(a) Qualified Privilege

[63] I will begin by setting out a summary of the relevant legal principles respecting qualified privilege as discussed in Bent, at paras. 121-28, and in Hill v. Church of Scientology, 1995 CanLII 59 (SCC), [1995] 2 S.C.R. 1130, at paras. 143-47:
. The threshold for qualified privilege is high. The privilege is grounded not in free expression values, but in the social utility of protecting particular communication occasions from civil liability;

. The focus is on the circumstances in which the communication was made. A precise characterization of the occasion is essential;

. The privilege is “qualified” because it can be lost if the communication exceeds the legitimate purposes of the privilege or where the dominant motive for publishing the defamatory expression is actual or express malice. The focus is on the “content of the communication, and on the conduct and motives of the speaker”;

. A defendant cannot rely on qualified privilege if the information communicated is “not reasonably appropriate to the legitimate purposes of the occasion”. A statement cannot be “reasonably appropriate” unless it is “relevant and pertinent to the discharge of the duty or the exercise of the right or the safeguarding of the interest which creates the privilege”; and

. Malice includes spite or ill-will, as well as any indirect motive or ulterior purpose that conflicts with the sense of duty or mutual interest the privileged occasion created, and is also established by showing the defendant spoke dishonestly or in knowing or reckless disregard for the truth.
....

[67] With respect, the motion judge’s analysis of the defence of qualified privilege in respect of the police complaint was incomplete. He did not go on to consider, as he had in respect of the April 26 meeting, whether there were grounds to believe that the privilege had been exceeded and that the defence would be defeated by malice.

....

[71] Again, the burden under s. 137.1(4)(a)(ii) is not high. Mr. Marcellin’s onus was not to establish conclusively that Dr. Young had an improper motive and acted with malice. It was to show that there were grounds to believe that any defence to the impugned expressions, including the making of the police complaint, would not succeed. The motion judge erred by not considering evidence of Dr. Young’s motive and malice in making the complaint. On the record in this case I am satisfied that there are grounds to believe that the defence of qualified privilege will not succeed in relation to this impugned expression.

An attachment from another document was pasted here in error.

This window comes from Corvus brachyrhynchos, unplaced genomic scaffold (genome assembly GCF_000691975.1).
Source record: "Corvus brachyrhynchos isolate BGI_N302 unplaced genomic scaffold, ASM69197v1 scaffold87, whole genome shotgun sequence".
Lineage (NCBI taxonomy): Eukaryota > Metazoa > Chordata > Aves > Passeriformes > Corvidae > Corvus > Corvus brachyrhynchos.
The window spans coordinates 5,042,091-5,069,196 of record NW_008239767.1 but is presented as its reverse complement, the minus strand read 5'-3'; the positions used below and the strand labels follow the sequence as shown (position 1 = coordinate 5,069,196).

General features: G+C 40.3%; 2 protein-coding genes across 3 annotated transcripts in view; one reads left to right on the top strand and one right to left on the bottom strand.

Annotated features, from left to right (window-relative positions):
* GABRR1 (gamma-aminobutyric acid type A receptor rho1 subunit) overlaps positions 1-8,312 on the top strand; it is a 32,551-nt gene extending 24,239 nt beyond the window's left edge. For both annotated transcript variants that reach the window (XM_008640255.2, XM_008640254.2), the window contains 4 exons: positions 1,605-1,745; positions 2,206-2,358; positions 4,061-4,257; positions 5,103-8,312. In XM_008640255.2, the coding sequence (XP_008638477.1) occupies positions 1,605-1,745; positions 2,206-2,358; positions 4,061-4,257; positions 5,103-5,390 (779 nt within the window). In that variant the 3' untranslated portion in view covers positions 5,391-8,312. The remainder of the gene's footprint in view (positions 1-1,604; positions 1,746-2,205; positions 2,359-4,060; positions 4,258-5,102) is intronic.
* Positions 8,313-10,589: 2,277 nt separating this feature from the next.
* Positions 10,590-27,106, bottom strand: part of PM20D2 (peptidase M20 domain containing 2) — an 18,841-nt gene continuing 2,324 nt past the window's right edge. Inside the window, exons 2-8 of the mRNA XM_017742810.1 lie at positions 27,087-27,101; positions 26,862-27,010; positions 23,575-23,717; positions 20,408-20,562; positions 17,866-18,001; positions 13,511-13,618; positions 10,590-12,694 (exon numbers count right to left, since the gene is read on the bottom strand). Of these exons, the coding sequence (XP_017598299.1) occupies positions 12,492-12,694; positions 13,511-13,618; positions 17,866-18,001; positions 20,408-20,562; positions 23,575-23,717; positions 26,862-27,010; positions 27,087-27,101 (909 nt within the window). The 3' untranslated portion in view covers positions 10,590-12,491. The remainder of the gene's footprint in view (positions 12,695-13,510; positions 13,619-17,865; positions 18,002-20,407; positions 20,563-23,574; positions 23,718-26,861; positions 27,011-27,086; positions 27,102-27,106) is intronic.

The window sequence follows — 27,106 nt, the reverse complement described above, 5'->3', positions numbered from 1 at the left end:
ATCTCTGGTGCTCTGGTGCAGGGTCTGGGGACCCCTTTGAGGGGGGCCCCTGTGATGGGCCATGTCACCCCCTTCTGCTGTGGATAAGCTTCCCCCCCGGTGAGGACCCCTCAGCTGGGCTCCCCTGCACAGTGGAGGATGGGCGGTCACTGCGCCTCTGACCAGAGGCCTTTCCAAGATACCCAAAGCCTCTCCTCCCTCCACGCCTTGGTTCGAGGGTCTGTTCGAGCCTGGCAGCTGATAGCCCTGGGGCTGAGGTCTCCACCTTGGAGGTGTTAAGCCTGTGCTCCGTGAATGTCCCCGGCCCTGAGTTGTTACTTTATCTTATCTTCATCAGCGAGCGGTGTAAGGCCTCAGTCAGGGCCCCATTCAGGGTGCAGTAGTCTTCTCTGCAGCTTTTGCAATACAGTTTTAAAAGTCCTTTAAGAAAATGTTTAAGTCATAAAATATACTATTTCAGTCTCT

....

[77] In my view the repeated references to the sufficiency of the evidence suggests that the motion judge applied a standard that exceeded the “grounds to believe” standard under s. 137.1(4)(a)(ii). As noted earlier, “grounds to believe” means something more than mere suspicion, but less than proof on the balance of probabilities: Pointes Protection, at para. 40. Having regard to the stage of the proceedings when an anti-SLAPP motion is brought, any basis in the record and the law is sufficient to meet this standard, so long as it is “legally tenable and reasonably capable of belief”: Bent, at para. 88.

[78] The central question with respect to malice was whether there were grounds to believe that, in sending the letters, Dr. Young was acting out of spite or ill-will, or had any “indirect motive or ulterior purpose” that conflicted with the sense of duty or mutual interest the privileged occasion created. In my view, in considering the question of malice, the motion judge failed to give proper consideration to the content of the letters (apart from Dr. Young’s stated purpose), their timing, and the context in which they were sent.

....

[81] There was plainly a basis in the record and the law to support a finding that the letters were motivated by malice sufficient to defeat the defence of qualified privilege. I find that Mr. Marcellin has met his burden to show that there are grounds to believe this defence will not succeed with respect to the letters to community leaders that were sent out by Dr. Young.

[82] Finally, the motion judge did not complete his analysis of the defences raised in respect of Ms. Walker’s tweets. After concluding that the defence of qualified privilege would not apply to the tweets, which were made to the public at large, he stated only that the tweet that advised of Mr. Marcellin’s charges was not actionable as defamation because it was true, and that, in relation to Ms. Walker’s tweet about Mr. Marcellin that followed her “Cosby tweet”, it was not necessary to determine on the motion whether the two tweets were merely coincidental or deliberately coordinated, but that in any event there was some basis in the evidence to determine that Ms. Walker acted with malice.

[83] In my view, Mr. Marcellin met his onus under s. 137.1(4)(a)(ii) in respect of Ms. Walker’s tweet. There are grounds to believe that the two tweets were deliberately coordinated, and that Ms. Walker was communicating that Mr. Marcellin was, like Bill Cosby, supported as a “great guy” but had abused women. No arguable defence was raised, and, as the motion judge observed, there was a basis to conclude that Ms. Walker was animated by malice.


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Last modified: 01-07-24